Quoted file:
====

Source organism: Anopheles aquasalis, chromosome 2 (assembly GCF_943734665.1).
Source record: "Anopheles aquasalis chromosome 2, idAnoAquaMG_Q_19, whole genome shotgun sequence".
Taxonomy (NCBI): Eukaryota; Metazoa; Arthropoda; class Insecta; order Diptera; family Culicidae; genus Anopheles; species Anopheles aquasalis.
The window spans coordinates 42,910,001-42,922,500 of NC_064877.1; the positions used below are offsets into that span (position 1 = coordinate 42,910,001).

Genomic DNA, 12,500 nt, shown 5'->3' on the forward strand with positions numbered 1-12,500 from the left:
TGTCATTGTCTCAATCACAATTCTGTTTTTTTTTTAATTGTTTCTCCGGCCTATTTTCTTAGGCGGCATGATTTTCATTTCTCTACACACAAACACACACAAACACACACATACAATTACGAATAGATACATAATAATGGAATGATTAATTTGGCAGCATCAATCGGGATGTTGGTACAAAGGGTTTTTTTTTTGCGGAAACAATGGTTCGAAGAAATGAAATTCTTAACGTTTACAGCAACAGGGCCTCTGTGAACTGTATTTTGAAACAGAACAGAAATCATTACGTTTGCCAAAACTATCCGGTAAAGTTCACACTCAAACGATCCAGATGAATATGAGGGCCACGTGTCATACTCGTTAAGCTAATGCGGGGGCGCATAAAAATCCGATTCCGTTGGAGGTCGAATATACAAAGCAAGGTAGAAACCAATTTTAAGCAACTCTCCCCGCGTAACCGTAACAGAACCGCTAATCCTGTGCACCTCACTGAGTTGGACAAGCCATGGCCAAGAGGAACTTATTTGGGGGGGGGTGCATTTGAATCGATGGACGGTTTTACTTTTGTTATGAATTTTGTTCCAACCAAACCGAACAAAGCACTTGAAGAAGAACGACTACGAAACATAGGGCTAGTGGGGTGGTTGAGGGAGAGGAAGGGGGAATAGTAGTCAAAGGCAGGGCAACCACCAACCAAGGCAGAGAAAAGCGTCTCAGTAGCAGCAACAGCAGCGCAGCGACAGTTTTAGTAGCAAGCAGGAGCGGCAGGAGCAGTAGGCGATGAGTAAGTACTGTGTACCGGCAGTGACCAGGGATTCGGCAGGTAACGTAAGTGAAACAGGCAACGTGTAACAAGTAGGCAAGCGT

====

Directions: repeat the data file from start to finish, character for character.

Source organism: Anopheles aquasalis, chromosome 2 (assembly GCF_943734665.1).
Source record: "Anopheles aquasalis chromosome 2, idAnoAquaMG_Q_19, whole genome shotgun sequence".
Taxonomy (NCBI): Eukaryota; Metazoa; Arthropoda; class Insecta; order Diptera; family Culicidae; genus Anopheles; species Anopheles aquasalis.
The window spans coordinates 42,910,001-42,922,500 of NC_064877.1; the positions used below are offsets into that span (position 1 = coordinate 42,910,001).

Genomic DNA, 12,500 nt, shown 5'->3' on the forward strand with positions numbered 1-12,500 from the left:
TGTCATTGTCTCAATCACAATTCTGTTTTTTTTTTAATTGTTTCTCCGGCCTATTTTCTTAGGCGGCATGATTTTCATTTCTCTACACACAAACACACACAAACACACACATACAATTACGAATAGATACATAATAATGGAATGATTAATTTGGCAGCATCAATCGGGATGTTGGTACAAAGGGTTTTTTTTTTGCGGAAACAATGGTTCGAAGAAATGAAATTCTTAACGTTTACAGCAACAGGGCCTCTGTGAACTGTATTTTGAAACAGAACAGAAATCATTACGTTTGCCAAAACTATCCGGTAAAGTTCACACTCAAACGATCCAGATGAATATGAGGGCCACGTGTCATACTCGTTAAGCTAATGCGGGGGCGCATAAAAATCCGATTCCGTTGGAGGTCGAATATACAAAGCAAGGTAGAAACCAATTTTAAGCAACTCTCCCCGCGTAACCGTAACAGAACCGCTAATCCTGTGCACCTCACTGAGTTGGACAAGCCATGGCCAAGAGGAACTTATTTGGGGGGGGGTGCATTTGAATCGATGGACGGTTTTACTTTTGTTATGAATTTTGTTCCAACCAAACCGAACAAAGCACTTGAAGAAGAACGACTACGAAACATAGGGCTAGTGGGGTGGTTGAGGGAGAGGAAGGGGGAATAGTAGTCAAAGGCAGGGCAACCACCAACCAAGGCAGAGAAAAGCGTCTCAGTAGCAGCAACAGCAGCGCAGCGACAGTTTTAGTAGCAAGCAGGAGCGGCAGGAGCAGTAGGCGATGAGTAAGTACTGTGTACCGGCAGTGACCAGGGATTCGGCAGGTAACGTAAGTGAAACAGGCAACGTGTAACAAGTAGGCAAGCGT